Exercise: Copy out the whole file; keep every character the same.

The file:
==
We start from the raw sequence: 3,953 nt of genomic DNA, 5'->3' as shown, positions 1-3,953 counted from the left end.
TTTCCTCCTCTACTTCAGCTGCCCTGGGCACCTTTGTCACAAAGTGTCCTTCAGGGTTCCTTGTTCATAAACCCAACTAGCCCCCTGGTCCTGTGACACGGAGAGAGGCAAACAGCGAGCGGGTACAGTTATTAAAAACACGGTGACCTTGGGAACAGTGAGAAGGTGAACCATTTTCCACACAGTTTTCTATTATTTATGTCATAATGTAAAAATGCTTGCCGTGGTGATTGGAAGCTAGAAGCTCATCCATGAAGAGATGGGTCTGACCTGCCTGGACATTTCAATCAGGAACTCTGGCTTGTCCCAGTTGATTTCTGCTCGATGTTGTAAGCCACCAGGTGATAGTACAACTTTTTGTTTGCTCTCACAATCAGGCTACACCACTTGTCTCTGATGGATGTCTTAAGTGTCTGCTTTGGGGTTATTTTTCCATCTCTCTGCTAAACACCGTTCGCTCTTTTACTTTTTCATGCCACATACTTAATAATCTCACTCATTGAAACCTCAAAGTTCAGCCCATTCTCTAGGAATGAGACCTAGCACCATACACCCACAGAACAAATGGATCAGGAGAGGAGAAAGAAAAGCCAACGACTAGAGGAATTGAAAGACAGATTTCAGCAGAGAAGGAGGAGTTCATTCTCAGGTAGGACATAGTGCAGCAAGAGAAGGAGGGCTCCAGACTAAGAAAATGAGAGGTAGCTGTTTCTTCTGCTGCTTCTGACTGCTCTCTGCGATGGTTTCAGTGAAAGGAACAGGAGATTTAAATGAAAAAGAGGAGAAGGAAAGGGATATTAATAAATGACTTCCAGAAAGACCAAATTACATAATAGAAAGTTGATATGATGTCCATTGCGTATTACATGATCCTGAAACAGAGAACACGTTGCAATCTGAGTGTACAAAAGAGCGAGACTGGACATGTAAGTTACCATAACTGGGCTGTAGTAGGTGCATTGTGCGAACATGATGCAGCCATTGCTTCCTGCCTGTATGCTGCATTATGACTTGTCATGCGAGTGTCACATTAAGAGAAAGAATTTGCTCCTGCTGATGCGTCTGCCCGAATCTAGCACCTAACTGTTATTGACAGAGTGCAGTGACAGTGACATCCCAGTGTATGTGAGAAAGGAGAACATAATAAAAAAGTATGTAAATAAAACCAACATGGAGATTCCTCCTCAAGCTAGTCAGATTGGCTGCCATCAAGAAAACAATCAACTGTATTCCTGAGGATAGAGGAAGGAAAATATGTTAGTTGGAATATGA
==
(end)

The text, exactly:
We start from the raw sequence: 3,953 nt of genomic DNA, 5'->3' as shown, positions 1-3,953 counted from the left end.
TTTCCTCCTCTACTTCAGCTGCCCTGGGCACCTTTGTCACAAAGTGTCCTTCAGGGTTCCTTGTTCATAAACCCAACTAGCCCCCTGGTCCTGTGACACGGAGAGAGGCAAACAGCGAGCGGGTACAGTTATTAAAAACACGGTGACCTTGGGAACAGTGAGAAGGTGAACCATTTTCCACACAGTTTTCTATTATTTATGTCATAATGTAAAAATGCTTGCCGTGGTGATTGGAAGCTAGAAGCTCATCCATGAAGAGATGGGTCTGACCTGCCTGGACATTTCAATCAGGAACTCTGGCTTGTCCCAGTTGATTTCTGCTCGATGTTGTAAGCCACCAGGTGATAGTACAACTTTTTGTTTGCTCTCACAATCAGGCTACACCACTTGTCTCTGATGGATGTCTTAAGTGTCTGCTTTGGGGTTATTTTTCCATCTCTCTGCTAAACACCGTTCGCTCTTTTACTTTTTCATGCCACATACTTAATAATCTCACTCATTGAAACCTCAAAGTTCAGCCCATTCTCTAGGAATGAGACCTAGCACCATACACCCACAGAACAAATGGATCAGGAGAGGAGAAAGAAAAGCCAACGACTAGAGGAATTGAAAGACAGATTTCAGCAGAGAAGGAGGAGTTCATTCTCAGGTAGGACATAGTGCAGCAAGAGAAGGAGGGCTCCAGACTAAGAAAATGAGAGGTAGCTGTTTCTTCTGCTGCTTCTGACTGCTCTCTGCGATGGTTTCAGTGAAAGGAACAGGAGATTTAAATGAAAAAGAGGAGAAGGAAAGGGATATTAATAAATGACTTCCAGAAAGACCAAATTACATAATAGAAAGTTGATATGATGTCCATTGCGTATTACATGATCCTGAAACAGAGAACACGTTGCAATCTGAGTGTACAAAAGAGCGAGACTGGACATGTAAGTTACCATAACTGGGCTGTAGTAGGTGCATTGTGCGAACATGATGCAGCCATTGCTTCCTGCCTGTATGCTGCATTATGACTTGTCATGCGAGTGTCACATTAAGAGAAAGAATTTGCTCCTGCTGATGCGTCTGCCCGAATCTAGCACCTAACTGTTATTGACAGAGTGCAGTGACAGTGACATCCCAGTGTATGTGAGAAAGGAGAACATAATAAAAAAGTATGTAAATAAAACCAACATGGAGATTCCTCCTCAAGCTAGTCAGATTGGCTGCCATCAAGAAAACAATCAACTGTATTCCTGAGGATAGAGGAAGGAAAATATGTTAGTTGGAATATGA